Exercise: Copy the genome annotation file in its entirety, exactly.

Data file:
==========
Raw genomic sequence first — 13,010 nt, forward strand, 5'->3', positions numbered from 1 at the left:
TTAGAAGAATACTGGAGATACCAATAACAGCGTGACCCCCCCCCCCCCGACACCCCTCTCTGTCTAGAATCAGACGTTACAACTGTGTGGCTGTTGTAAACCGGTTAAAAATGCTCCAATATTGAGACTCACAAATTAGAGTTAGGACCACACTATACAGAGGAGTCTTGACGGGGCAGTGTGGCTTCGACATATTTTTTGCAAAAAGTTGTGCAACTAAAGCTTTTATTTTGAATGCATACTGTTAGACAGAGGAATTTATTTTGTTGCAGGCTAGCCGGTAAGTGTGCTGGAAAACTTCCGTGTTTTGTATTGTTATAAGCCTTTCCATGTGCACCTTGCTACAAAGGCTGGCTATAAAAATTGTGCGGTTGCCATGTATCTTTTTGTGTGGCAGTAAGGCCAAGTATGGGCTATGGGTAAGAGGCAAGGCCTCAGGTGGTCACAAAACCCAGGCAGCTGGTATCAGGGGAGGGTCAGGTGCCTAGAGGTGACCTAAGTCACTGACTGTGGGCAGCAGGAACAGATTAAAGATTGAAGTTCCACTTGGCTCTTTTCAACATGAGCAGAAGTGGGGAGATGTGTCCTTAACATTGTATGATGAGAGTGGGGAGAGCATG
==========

Raw genomic sequence first — 13,010 nt, forward strand, 5'->3', positions numbered from 1 at the left:
TTAGAAGAATACTGGAGATACCAATAACAGCGTGACCCCCCCCCCCCCGACACCCCTCTCTGTCTAGAATCAGACGTTACAACTGTGTGGCTGTTGTAAACCGGTTAAAAATGCTCCAATATTGAGACTCACAAATTAGAGTTAGGACCACACTATACAGAGGAGTCTTGACGGGGCAGTGTGGCTTCGACATATTTTTTGCAAAAAGTTGTGCAACTAAAGCTTTTATTTTGAATGCATACTGTTAGACAGAGGAATTTATTTTGTTGCAGGCTAGCCGGTAAGTGTGCTGGAAAACTTCCGTGTTTTGTATTGTTATAAGCCTTTCCATGTGCACCTTGCTACAAAGGCTGGCTATAAAAATTGTGCGGTTGCCATGTATCTTTTTGTGTGGCAGTAAGGCCAAGTATGGGCTATGGGTAAGAGGCAAGGCCTCAGGTGGTCACAAAACCCAGGCAGCTGGTATCAGGGGAGGGTCAGGTGCCTAGAGGTGACCTAAGTCACTGACTGTGGGCAGCAGGAACAGATTAAAGATTGAAGTTCCACTTGGCTCTTTTCAACATGAGCAGAAGTGGGGAGATGTGTCCTTAACATTGTATGATGAGAGTGGGGAGAGCATG